As the 2019 Cannes Film Festival gets underway, this year’s Competition jury president Alejandro Gonzalez Inarritu has addressed the ongoing tension between streaming platform Netflix and traditional theatrical distribution.
“One should not cancel the other [streaming and theatrical],” he commented, pointing to the struggles of the theatrical distribution around the world. “France is an exception [to the difficulties] and they protect that. How many of these films in the next 10 days [of the festival] will be exhibited in the world, especially in Mexico?”
“Netflix has been doing a great job because they have been capitalising on the lack of these [independent] films [receiving theatrical distribution]. Why not give people the choice [how to watch them]? Hopefully we will not let the communal experience of cinema die,” he added.
Thierry Fremaux’s pre-festival press conference yesterday was notable for the lack of Netflix questions posed to the Cannes general delegate, but Fremaux has faced constant pressure since including two Netflix titles in Competition in 2017, and the subsequent fallout from the French exhibition sector. Films released in French cinemas require a lengthy exclusive theatrical window (36 months in the case of Netflix), which the streaming giant won’t adhere to. After 2017, Cannes implemented a rule that all films in its Competition would need to be available for theatrical release, meaning Netflix films can no longer participate.
Inarritu also addressed a question about whether the platform of being the Cannes jury president could be used to spread a positive political message.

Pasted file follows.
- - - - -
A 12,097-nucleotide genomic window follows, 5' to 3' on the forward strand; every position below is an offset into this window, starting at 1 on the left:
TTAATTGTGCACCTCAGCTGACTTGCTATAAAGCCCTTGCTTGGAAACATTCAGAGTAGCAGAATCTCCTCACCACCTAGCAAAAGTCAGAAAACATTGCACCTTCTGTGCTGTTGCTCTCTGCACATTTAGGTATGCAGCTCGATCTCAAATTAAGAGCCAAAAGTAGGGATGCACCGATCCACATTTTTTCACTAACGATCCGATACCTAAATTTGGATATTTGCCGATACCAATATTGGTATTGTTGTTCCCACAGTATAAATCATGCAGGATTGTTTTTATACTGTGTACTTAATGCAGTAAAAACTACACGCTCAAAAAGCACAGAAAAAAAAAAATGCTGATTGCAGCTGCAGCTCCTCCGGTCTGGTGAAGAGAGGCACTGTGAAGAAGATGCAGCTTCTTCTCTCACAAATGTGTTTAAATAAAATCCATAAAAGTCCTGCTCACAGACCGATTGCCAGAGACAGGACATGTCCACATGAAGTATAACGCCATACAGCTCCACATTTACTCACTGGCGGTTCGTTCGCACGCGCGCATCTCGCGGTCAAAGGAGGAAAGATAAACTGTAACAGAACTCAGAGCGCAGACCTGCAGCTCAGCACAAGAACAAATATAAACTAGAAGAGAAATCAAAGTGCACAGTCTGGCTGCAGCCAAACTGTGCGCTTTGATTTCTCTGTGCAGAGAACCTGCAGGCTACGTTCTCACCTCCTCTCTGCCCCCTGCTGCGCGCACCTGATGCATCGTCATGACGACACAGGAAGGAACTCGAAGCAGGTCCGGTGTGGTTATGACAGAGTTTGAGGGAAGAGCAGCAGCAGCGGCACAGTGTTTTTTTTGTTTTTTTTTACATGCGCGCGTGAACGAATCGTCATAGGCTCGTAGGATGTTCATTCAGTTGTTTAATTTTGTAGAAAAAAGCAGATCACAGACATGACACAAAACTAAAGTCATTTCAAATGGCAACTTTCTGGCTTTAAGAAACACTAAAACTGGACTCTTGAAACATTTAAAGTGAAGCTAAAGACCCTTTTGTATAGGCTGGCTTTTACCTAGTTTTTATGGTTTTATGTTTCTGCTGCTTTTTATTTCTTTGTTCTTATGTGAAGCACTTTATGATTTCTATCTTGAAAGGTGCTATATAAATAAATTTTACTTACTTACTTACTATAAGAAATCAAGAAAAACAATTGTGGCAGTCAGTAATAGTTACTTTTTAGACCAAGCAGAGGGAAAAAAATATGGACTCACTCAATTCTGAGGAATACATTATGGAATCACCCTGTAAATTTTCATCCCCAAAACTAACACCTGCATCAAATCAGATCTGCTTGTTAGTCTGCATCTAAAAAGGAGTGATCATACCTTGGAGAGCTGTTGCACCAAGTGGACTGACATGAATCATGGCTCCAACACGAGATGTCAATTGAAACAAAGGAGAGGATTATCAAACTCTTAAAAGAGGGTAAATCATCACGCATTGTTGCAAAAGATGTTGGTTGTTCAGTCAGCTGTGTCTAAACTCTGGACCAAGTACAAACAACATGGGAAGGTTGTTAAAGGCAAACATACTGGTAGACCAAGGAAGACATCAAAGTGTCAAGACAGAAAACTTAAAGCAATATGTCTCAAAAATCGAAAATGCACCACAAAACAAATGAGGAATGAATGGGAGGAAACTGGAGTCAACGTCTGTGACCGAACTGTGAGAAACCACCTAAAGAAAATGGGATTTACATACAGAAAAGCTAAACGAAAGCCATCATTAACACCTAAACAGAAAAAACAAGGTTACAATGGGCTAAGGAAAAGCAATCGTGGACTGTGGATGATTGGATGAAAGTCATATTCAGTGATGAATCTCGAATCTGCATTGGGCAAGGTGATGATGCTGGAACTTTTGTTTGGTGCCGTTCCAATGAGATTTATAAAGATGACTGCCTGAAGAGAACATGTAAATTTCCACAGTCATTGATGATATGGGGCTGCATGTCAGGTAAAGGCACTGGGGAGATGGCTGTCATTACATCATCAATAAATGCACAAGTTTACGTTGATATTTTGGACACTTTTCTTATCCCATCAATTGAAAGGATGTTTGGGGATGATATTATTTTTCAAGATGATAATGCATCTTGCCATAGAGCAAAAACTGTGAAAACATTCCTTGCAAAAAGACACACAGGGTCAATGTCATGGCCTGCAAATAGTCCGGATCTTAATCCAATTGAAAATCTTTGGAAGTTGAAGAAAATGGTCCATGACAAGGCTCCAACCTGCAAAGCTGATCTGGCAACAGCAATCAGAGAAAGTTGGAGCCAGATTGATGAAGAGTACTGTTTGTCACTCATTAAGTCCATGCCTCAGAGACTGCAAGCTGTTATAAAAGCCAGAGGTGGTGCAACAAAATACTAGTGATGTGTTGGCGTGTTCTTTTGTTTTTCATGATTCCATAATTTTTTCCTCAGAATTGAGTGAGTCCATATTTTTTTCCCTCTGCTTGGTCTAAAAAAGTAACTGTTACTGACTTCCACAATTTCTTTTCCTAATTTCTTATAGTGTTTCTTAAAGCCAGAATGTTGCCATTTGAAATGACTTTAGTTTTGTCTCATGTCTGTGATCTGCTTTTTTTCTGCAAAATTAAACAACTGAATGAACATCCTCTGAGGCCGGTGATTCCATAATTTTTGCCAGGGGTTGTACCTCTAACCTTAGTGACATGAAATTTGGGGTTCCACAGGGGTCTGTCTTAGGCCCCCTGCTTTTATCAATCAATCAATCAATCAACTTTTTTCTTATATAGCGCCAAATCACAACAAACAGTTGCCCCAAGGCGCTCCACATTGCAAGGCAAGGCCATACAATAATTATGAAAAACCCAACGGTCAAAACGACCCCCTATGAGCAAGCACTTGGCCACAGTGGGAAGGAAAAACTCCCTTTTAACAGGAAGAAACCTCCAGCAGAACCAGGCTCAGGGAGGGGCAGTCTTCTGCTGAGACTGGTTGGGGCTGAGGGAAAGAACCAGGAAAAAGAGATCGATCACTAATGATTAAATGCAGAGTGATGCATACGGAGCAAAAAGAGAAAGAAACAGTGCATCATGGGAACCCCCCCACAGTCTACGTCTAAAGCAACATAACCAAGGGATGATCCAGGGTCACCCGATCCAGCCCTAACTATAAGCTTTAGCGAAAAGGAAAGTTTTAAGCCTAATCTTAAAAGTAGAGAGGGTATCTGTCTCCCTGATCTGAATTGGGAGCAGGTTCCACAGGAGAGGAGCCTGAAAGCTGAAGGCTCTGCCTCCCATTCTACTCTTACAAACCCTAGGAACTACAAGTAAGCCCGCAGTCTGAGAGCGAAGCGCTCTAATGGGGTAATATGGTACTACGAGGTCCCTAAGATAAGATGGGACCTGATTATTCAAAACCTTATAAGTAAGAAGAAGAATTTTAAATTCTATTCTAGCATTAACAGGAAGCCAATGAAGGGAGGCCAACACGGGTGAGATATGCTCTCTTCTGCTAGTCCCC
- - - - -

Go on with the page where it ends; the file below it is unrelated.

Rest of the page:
“I’m not a politician. As an artist, I can express through my job,” commented the Mexican director. “I am against what is happening all around the world. [VR project] Carne Y Arena was the way I responded to what is happening. That was a way for me to express how wrong, cruel, and dangerous it is to be making those assessments. Blaming the most fragile, poor, needy people in the world - these guys are ruling with rage, they are writing fiction and making people believe they are real facts.”
Inarritu added that the world is in danger of reverting to the political conditions that began the Second World War, “If we keep with that rhetoric, we know how this story ends.”
Also speaking at the press conference, US actress Elle Fanning, also on the jury, said she was “shocked” to receive the phone call inviting her to take part, and was “proud to represent a young voice at this festival.”
Filmmaker Kelly Reichardt, asked about the 50/50 gender split of this year’s jury [not counting Inarritu], said she was “looking forward to the time when we don’t have to say ‘the women directors’.”